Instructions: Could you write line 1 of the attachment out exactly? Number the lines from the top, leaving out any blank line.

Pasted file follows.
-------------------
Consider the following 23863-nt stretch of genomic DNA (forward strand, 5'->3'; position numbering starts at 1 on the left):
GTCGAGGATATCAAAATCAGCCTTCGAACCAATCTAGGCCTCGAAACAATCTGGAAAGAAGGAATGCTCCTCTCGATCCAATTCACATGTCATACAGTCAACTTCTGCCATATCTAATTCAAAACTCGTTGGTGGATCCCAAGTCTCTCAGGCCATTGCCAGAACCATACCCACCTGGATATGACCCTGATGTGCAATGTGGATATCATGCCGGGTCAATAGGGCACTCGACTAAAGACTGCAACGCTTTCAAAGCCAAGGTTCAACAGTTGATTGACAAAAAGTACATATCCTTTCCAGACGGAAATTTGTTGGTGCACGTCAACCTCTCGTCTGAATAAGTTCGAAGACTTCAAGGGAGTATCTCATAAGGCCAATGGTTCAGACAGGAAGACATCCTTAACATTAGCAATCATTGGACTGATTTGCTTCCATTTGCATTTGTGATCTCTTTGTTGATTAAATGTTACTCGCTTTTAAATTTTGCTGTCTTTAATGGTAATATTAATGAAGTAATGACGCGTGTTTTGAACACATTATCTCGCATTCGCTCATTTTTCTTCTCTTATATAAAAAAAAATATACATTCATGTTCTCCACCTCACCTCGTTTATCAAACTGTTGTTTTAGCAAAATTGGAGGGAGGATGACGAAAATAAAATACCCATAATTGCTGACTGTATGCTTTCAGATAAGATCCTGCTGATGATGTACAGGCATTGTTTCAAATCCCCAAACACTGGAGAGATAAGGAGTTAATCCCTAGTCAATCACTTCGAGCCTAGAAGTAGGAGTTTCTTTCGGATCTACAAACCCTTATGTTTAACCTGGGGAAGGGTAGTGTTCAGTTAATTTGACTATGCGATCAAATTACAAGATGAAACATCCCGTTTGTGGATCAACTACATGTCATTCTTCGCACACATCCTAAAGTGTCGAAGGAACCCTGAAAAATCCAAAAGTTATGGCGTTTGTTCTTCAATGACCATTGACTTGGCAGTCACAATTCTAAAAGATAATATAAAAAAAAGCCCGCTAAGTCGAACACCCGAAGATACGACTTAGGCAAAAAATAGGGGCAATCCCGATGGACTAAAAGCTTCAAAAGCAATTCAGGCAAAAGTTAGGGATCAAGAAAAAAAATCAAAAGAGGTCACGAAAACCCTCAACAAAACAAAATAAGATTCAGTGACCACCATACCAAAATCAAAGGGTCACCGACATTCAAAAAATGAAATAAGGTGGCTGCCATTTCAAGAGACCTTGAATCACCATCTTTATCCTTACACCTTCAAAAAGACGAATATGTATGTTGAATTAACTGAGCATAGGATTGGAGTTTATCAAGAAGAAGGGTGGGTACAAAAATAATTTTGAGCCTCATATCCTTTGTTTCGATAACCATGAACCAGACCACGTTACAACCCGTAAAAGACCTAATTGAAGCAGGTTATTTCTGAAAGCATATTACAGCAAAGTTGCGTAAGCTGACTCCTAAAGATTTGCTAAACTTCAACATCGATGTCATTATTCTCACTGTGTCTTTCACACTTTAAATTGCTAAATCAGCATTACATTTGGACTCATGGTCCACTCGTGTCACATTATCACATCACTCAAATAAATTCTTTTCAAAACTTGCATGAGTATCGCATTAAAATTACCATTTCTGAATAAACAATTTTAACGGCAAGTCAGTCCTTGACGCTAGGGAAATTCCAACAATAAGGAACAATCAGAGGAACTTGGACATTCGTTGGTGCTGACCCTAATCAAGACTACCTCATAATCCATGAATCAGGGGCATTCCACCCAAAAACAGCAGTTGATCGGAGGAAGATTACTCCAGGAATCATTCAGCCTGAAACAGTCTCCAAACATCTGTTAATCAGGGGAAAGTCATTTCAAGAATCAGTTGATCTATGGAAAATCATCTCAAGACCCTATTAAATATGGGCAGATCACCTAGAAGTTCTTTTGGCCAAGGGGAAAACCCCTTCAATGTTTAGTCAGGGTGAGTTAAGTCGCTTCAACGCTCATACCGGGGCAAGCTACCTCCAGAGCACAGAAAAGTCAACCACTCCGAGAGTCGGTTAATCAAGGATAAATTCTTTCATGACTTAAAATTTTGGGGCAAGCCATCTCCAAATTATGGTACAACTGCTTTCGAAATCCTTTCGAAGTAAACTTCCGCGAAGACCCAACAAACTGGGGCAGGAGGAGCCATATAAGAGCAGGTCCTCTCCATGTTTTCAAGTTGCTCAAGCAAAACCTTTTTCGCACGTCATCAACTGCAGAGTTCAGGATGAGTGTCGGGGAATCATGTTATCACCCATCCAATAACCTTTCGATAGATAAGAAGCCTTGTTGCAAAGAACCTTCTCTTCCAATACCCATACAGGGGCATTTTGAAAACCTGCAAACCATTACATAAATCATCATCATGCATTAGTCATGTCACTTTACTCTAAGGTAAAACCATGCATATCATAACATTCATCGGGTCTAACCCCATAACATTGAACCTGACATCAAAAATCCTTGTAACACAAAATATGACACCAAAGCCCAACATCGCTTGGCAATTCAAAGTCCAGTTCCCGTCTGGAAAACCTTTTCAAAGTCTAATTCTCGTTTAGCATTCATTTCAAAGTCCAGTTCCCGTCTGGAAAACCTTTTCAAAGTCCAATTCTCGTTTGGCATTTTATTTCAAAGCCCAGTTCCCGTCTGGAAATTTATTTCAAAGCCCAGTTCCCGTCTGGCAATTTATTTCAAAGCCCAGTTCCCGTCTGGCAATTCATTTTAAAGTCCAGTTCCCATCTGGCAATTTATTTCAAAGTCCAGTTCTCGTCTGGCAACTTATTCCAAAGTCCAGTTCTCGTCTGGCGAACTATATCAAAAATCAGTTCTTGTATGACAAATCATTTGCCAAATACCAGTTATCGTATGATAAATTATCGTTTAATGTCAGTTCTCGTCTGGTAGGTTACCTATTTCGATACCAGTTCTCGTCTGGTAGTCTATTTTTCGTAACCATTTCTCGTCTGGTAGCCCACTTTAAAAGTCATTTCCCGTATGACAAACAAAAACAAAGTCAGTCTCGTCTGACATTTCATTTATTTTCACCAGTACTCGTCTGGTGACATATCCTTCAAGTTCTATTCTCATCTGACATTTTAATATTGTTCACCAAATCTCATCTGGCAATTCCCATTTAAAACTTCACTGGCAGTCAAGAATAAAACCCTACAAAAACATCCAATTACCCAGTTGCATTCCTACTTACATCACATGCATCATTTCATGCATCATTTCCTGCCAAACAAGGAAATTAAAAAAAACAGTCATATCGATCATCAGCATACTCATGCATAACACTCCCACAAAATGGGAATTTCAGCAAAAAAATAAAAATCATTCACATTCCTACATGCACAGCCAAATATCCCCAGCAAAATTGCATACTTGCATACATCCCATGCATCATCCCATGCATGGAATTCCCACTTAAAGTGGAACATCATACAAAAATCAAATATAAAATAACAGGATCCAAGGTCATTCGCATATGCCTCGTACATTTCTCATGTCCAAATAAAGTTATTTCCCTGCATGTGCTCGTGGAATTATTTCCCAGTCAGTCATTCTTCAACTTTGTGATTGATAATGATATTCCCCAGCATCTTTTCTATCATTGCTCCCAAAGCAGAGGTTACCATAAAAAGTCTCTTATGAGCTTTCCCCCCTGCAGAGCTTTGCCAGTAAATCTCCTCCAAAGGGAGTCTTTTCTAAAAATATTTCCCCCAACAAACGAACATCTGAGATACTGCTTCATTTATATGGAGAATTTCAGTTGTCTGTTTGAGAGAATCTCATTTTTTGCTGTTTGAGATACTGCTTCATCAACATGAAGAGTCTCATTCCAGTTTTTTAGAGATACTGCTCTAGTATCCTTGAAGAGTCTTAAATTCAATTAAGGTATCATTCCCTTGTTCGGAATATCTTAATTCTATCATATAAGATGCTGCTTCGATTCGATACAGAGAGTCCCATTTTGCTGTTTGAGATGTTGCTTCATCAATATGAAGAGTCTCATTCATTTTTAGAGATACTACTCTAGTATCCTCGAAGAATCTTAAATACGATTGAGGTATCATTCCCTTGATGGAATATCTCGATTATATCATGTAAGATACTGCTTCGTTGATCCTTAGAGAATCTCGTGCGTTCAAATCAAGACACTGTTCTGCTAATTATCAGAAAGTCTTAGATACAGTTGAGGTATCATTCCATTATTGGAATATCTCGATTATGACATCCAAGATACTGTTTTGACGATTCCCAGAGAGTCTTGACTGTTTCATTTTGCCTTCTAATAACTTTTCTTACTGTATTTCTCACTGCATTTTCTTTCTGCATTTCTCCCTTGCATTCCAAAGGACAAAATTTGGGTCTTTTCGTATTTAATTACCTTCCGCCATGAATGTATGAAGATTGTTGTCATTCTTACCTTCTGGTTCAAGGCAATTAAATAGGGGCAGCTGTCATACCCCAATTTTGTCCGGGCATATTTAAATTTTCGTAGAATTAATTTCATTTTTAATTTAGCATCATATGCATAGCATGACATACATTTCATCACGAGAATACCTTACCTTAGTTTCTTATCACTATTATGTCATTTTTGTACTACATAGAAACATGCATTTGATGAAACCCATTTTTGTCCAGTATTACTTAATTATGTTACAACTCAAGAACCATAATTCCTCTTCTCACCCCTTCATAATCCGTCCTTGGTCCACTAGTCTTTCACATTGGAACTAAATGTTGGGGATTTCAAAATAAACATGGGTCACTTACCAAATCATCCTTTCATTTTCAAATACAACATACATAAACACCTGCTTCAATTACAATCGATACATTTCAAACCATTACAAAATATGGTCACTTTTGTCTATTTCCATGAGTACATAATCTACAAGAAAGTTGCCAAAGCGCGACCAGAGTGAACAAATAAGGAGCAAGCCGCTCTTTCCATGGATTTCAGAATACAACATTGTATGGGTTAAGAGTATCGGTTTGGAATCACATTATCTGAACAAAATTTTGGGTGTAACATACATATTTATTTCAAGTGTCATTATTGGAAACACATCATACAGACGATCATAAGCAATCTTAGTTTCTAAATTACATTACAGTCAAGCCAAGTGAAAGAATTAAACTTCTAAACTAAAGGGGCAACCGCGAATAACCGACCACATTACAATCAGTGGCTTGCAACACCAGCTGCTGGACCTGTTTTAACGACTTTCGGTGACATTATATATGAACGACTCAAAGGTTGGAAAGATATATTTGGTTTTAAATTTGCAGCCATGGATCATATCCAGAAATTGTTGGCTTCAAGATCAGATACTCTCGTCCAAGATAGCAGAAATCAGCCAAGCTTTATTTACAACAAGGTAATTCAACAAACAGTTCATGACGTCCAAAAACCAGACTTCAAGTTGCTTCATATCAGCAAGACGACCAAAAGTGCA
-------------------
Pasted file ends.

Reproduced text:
Consider the following 23863-nt stretch of genomic DNA (forward strand, 5'->3'; position numbering starts at 1 on the left):